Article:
A pair of former U.S. government executives told a gathering in Washington, D.C., Wednesday that data sharing among agencies responsible for any aspect of antiterrorism must become a top priority following the Sept. 11 attacks.
And, they added, it must be done correctly.
Sandy Berger, National Security Advisor to President Clinton from 1993 to 1996, and James Woolsey, director of the U.S. Central Intelligence Agency (CIA) from 1993 to 1995, both spoke at the eGovernment Integration and National Security conference, hosted by integration software maker webMethods Inc.
The point of the gathering was to examine agency data-sharing on both a technological and a functional level. The conference revealed that integrating the disparate government databases and applications will be relatively easy, compared to the complex task of modifying policy to allow for secure information flow.
The problem goes beyond the basic politics of agencies protecting their turfs and budgets to issues such as statutory restrictions that forbid some information sharing between, for example, domestic law enforcement and the domestic intelligence community, said Berger, who is currently chairman of strategy consulting firm Stonebridge International in Washington, D.C.
Then there are security and civil liberty issues, particularly when it comes to organizations like the CIA sharing information, he said. And integrating all of these systems will no doubt require hefty investments by the agencies.
“These are all policy problems that we have to work our way through one by one,” he said, adding that these issues are not insurmountable and should be addressed immediately. “It seems to me that beyond the military and airport security, the first dollar I would spend if I were Tom Ridge would be on data integration.” Tom Ridge, former governor of Pennsylvania, is the director of the newly created U.S. Office of Homeland Security that is tasked with coordinating antiterrorism efforts among government bodies.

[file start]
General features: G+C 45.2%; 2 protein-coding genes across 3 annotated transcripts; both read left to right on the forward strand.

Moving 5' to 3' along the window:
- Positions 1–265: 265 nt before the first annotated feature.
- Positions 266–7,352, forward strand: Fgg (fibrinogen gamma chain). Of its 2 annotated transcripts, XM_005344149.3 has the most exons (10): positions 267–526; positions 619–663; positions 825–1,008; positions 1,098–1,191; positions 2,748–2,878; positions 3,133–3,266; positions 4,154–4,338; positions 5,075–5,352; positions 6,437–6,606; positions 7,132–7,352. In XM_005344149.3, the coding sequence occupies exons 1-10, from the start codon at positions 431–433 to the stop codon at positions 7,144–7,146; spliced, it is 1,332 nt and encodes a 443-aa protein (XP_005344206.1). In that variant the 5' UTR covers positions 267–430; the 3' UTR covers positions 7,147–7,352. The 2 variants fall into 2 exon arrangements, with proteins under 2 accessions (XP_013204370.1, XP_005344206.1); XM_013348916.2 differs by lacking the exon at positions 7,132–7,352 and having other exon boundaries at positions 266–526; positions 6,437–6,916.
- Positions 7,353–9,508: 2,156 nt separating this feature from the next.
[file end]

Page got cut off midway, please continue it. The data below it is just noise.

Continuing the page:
Data sharing among agencies must be accompanied by strict access controls, said Woolsey, who is now a partner at law firm Shea & Gardner in Washington, D.C. If a government-only system – such as the proposed GovNet network that would not be connected to the Internet – is created to store all information that anyone in the public sector can access, security would go out the window, he said.
“The problem is not everyone in the government is guaranteed to be on our side,” Woolsey said, pointing to former FBI agent Robert Hanssen who was convicted earlier this year of selling secrets to Soviet and Russian intelligence. Whatever system the government comes up with “has to solve the problem of security and (granting only) need-to-know access.”
It’s not just government technology systems that need revamping in the wake of the terrorist attacks, Berger added; greater information security measures need to be taken across the board.
“These (terrorists) will go to the most vulnerable parts of our system,” he said, which first were U.S. airports and now, with the rash of anthrax attacks being sent through the U.S. post, the mail system. “Cyber security is still a soft seam in our system.”
Despite the fact that the Internet “performed wonderfully” on Sept. 11, the Nimda virus that circulated shortly after the attacks proved that security needs to be increased, said Phillip Merrick, chairman and CEO of webMethods. “Nimda showed that there is a high degree of vulnerability,” he said.
When the Internet was first created, no one thought to fortify it against nefarious attacks, Woolsey said. “We’ve deployed networks that are interrelated…but no one gave a single thought to someone interfering with them intentionally,” he said. “The assumptions were we didn’t have to worry about vulnerability.”
Now that the threat of future terrorist attacks is clear and present, everything has changed, he said. “The world we knew in the 1990s is absolutely, totally, and completely gone with the wind.”